In 1905 the field naturalist Edmund Selous, a confirmed Darwinian and meticulous observer of bird behaviour, wrote of his wonderment when observing tens of thousands of starlings coming together to roost: “they circle; now dense like a polished roof, now disseminated like the meshes of some vast all-heaven-sweeping net...wheeling, rending, darting...a madness in the sky”.

Throughout his life Selous struggled to explain the remarkable synchrony and coherence of motion during flocking, and he concluded that somehow a connectivity of individual minds and transference of thoughts must underlie such behaviour. “They must think collectively, all at the same time, or at least in streaks or patches — a square yard or so of an idea, a flash out of so many brains”.

We now know that such synchronized group behaviour is mediated through sensory modalities such as vision, sound, pressure and odour detection. Individuals tend to maintain a personal space by avoiding those too close to themselves; group cohesion results from a longer-range attraction to others; and animals often align their direction of travel with that of nearby neighbours. These responses can account for many of the group structures we see in nature, including insect swarms and the dramatic vortex-like mills formed by some species of fish and bat. By adjusting their motion in response to that of near neighbours, individuals in groups both generate, and are influenced by, their social context — there is no centralized controller.


But when observing a starling flock, or a sweeping, twisting school of tiny silvered fish, I often think of Selous's concept of a collective mind. It is perhaps too easy to disregard his vision, based as it was on a Victorian fascination with telepathy. Indeed, his rich descriptions capture the essence of something more, something we still know very little about: how social interactions affect the way animals within highly coordinated groups acquire and process information.

For individuals within groups, survival can depend critically on how local behavioural rules scale to collective properties. Pertinent information, such as the location of resources or predators, may often be detected by only a relatively small proportion of group members due to limitations in individual sensory capabilities, often further restricted by crowding. Close behavioural coupling among near neighbours, however, allows a localized change in direction to be amplified, creating a rapidly growing and propagating wave of turning across the group. This positive feedback results from the ability of individuals to influence and be influenced by others, and allows them to experience an 'effective range' of perception much larger than their actual sensory range.

The scaling from actual to effective sensory range is non-linear, however. It is hard for groups to remain cohesive and for information to spread if individuals respond only to others very close to themselves. As sensory range is increased, a response to a greater number of neighbours increases cohesion and allows effective long-range transfer of directional information. If this range expands further still, groups that form are highly cohesive but individuals may get misdirected, as the motion of distant individuals is less likely to encode relevant information about localized stimuli.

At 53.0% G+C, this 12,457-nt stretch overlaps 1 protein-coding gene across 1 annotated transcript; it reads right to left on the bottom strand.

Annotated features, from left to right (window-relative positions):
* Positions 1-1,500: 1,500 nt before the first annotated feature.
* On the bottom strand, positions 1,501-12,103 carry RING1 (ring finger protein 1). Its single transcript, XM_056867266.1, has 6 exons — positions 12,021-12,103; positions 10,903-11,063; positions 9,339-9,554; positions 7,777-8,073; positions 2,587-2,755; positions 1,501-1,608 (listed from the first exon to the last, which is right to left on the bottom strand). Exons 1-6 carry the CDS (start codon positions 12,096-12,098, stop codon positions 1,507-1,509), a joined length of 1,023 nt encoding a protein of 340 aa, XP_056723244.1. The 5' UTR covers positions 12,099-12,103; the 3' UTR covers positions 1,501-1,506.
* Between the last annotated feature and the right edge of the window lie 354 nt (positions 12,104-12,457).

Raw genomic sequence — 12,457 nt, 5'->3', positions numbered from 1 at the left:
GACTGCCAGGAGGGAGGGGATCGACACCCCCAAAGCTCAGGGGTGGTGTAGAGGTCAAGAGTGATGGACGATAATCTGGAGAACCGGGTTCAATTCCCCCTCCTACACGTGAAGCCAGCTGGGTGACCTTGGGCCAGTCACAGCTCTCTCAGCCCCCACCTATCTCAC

Individuals within groups may modify their interactions in a context-dependent way. Under threat of attack, for example, individuals often align more strongly with one another, heightening collective sensitivity to weak or ambiguous environmental stimuli, and so increasing the 'system gain'. However, amplification can occur in response to random fluctuations, creating false alarms that can be costly.

Under different circumstances individuals may adopt behaviour that facilitates collective damping of local fluctuations. During long-distance migration, for example, animals are often faced with the challenge of navigating up noisy and weak thermal or resource gradients. Local variability makes this task difficult, or even impossible, for individuals in isolation. But coherent social interactions can allow groups to function like an integrated self-organizing array of sensors, again increasing effective perceptual range. As long as interactions are sufficiently sensitive to ensure cohesion, but not too sensitive to local fluctuations and individual error, individuals can effectively respond to the weak long-range gradient.

We are beginning to comprehend more fully how individuals in groups can gain access to higher-order collective computational capabilities such as the simultaneous acquisition and processing of information from widely distributed sources. Group members may come to a consensus not only about where to travel but also about what local rules to use. Thus, like the brain, groups may adapt to compute 'the right thing' in different contexts, matching their collective information-strategy with the statistical properties of their environment.

Selous wrote in despair of his contemporaries' lack of interest in flocking: “If there really were anything extraordinary in the collective movements of birds...they would have been much discussed and much wondered at”. But today there is a rapidly expanding and vibrant community of biologists, engineers, mathematicians and physicists for whom flocking serves as inspiration. Such group behaviour holds clues about the evolution of sociality, and also for the development of novel technological solutions, from autonomous swarms of exploratory robots to flocks of communicating software agents that help each other to navigate through complex and unpredictable data environments.


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